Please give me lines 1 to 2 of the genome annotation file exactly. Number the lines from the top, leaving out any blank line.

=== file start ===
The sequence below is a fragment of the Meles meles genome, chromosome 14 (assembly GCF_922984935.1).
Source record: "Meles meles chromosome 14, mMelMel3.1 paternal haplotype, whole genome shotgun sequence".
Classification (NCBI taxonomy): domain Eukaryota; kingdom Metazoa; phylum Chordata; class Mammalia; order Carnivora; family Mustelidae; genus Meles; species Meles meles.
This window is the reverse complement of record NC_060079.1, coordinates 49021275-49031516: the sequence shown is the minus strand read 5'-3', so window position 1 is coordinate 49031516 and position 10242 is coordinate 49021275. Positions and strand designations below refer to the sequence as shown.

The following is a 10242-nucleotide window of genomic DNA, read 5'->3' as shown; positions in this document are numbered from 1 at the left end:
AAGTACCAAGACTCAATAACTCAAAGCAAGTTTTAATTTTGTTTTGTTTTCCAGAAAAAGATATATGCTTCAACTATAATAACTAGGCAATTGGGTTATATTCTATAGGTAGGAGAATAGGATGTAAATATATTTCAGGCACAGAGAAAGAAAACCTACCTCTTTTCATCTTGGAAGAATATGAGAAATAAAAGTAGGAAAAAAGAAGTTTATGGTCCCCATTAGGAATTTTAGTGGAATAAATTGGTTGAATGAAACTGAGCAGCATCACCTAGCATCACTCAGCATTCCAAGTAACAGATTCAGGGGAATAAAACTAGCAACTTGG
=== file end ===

The sequence below is a fragment of the Meles meles genome, chromosome 14 (assembly GCF_922984935.1).
Source record: "Meles meles chromosome 14, mMelMel3.1 paternal haplotype, whole genome shotgun sequence".